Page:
In this section we briefly describe the architecture of LISA-like space-based GW observatories, beginning with the “classic” LISA design, and then discussing the variations studied in the 2011 – 2012 ESA and NASA studies [20, 215]. We also discuss proposals for detectors that would operate in a higher frequency band (between 0.1 and 10 Hz) that would bridge the gap in sensitivity between LISA-like and ground-based observatories.
The most cited LISA reference is perhaps the 1998 pre-phase A mission study ; a more up-to-date review of the LISA technical architecture is given by Jennrich , while the LISA science-case document  describes the state of LISA science at the end of the 2000s. Here we give only a quick review of the elements of the mission, referring the reader to those references for in-depth discussions.
° behind the Earth. The orbit of each spacecraft is tuned slightly differently, resulting in an equilateral-triangle configuration with arms (commensurate with the frequencies of the LISA sensitivity band), inclined by 60° with respect to the ecliptic. This configuration is maintained to 1% by orbital dynamics alone for the lifetime of the mission, nominally 5 years, with a goal of 10. In the course of a year, the center of the LISA triangle completes a full revolution on the ecliptic, while the triangle itself, as well as its normal vector, rotate through 360°. LISA detects GWs by monitoring the fluctuations in the distances between freely-falling reference bodies – in LISA, platinum-gold test masses housed and protected by the spacecraft. LISA uses three pairs of laser interferometric links to measure inter-spacecraft distances with errors near . The phase shifts accumulated along different interferometer paths are proportional to an integral of GW strain along those trajectories. The test masses suffer from residual acceleration noise at a level of , which is dominant below 3 mHz. Together, the position and acceleration noises (divided by a multiple of the armlength) determine the LISA sensitivity to GW strain, which reaches at frequencies of a few mHz.
Alternatively (but equivalently), we may describe LISA as measuring the GW-induced relative Doppler shifts between the local lasers on each spacecraft and the remote lasers. These Doppler shifts are directly proportional to a difference of instantaneous GW strains (as experienced by the local spacecraft at the time of measurement, and by the distant spacecraft at a time retarded by the LISA armlength divided by the speed of light). In either description, the 1% “breathing” of the LISA constellation occurs at frequencies that are safely below the LISA measurement band.
point-ahead corrections, and to compare the two lasers on each spacecraft. The LISA phasemeters digitize the signals from the optical-bench photodetectors at 50 MHz, and multiply them with the output of local oscillators, computing phase differences and driving the oscillators to track the frequency of the measured signal. This heterodyne scheme is needed to handle Doppler shifts (as well as laser frequency offsets) as large as 15 MHz. Because intrinsic fluctuations in the laser frequencies are indistinguishable from GWs in the LISA output, laser frequency noise needs to be suppressed by several orders of magnitude, using a hierarchy of techniques : the lasers are prestabilized to local frequency references; arm locking may be used to further stabilize the lasers using the LISA arms (or their differences) as stable references; finally, Time-Delay Interferometry  is applied in post processing to remove residual laser frequency noise by algebraically combining appropriately-delayed single-link measurements, in such a way that all laser-frequency–noise terms appear as canceling pairs in the combination. With this final step, the LISA measurements combine into synthesized-interferometer observables  analogous to the readings of ground-based interferometers such as LIGO.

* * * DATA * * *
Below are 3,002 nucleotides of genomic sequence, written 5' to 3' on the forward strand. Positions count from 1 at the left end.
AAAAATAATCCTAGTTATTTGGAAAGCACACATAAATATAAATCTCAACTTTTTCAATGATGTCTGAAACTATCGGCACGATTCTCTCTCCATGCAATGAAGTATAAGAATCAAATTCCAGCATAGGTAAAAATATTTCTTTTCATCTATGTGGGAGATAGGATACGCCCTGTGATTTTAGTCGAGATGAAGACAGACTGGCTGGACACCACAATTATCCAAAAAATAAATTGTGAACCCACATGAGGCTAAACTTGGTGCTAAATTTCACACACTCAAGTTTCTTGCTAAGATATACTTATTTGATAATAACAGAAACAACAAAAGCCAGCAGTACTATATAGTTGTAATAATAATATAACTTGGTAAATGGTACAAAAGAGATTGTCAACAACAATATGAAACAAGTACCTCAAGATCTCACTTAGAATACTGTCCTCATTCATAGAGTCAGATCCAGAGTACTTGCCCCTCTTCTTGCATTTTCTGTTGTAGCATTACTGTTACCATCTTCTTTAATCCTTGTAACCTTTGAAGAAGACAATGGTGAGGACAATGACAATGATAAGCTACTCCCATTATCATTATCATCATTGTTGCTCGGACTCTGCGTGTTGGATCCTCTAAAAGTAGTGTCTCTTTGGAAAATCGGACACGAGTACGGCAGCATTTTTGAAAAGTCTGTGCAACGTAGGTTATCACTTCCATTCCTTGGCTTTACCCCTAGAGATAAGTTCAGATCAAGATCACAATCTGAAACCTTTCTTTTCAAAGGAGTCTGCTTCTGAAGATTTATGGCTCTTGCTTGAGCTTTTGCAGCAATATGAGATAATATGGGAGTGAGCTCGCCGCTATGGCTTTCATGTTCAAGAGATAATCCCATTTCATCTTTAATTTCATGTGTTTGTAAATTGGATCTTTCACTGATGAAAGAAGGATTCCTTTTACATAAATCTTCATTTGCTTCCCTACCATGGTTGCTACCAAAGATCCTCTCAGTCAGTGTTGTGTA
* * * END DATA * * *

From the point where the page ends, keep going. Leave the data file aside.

The LISA disturbance reduction system (DRS) minimizes the deviations of the test masses from free-fall trajectories, by shielding them from solar radiation pressure and interplanetary magnetic fields. On each spacecraft, the DRS includes two gravitational reference sensors (GRSs): a GRS consists of a 2-kg test mass, enclosed in an electrode housing with capacitive reading and control of test-mass position and orientation, and accompanied by additional components to cage and reposition the test mass, to maintain vacuum, and to control the accumulation of charge. The other crucial part of the DRS are the micro-Newton thrusters (on each spacecraft, three clusters of four colloid or field-emission–electric propulsion systems), which are controlled in response to the GRS readings to maintain the nominal position of the test mass with respect to the spacecraft. This is known as drag-free control. The thrusters need to provide up to force with noise. In addition to this active correction, test-mass acceleration noise is minimized by the accurate knowledge and correction of spacecraft self-gravity, by enforcing magnetic cleanliness, and by controlling thermal fluctuations. A version of the LISA DRS with slightly lower performance will be flown and tested in LISA Pathfinder [305, 25], a single-spacecraft technology precursor mission.
[166, 462, 448, 133]. First, the revolution and rotation of the LISA constellation imprint a sky-position–dependent signature on long-lasting GW signals (which for LISA include all binary signals): the revolution causes a time-dependent Doppler shift with a period of a year, and a fractional amplitude of ; the rotation introduces a 1-year periodicity in the LISA equivalent of the ground-based–interferometer antenna patterns , endowing an incoming monochromatic GW signal with eight sidebands, separated by . These effects are sometimes referred to as the LISA AM and FM modulations. Thus, GW signals as measured by LISA carry information regarding the position of the source; on the other hand, data analysis must account for these effects, possibly including sky position among the parameters of matched-filtering search templates. Second, the long-wavelength approximation, whereby the entire “interferometer” shrinks and expands as one, cannot be used throughout the LISA band; indeed, the wavelength of GWs reaches the LISA armlength at a frequency of 60 mHz. As a consequence, the LISA response to a few-second impulsive GW is not a single pulse, but a collection of pulses with amplitudes and separations dependent on the sky position and polarization of the source; the effect on high-frequency chirping signals is more subtle, but still present. This further complicates data analysis, and introduces an independent mechanism (a triangulation of sorts) to localize GW sources of short duration and high frequency.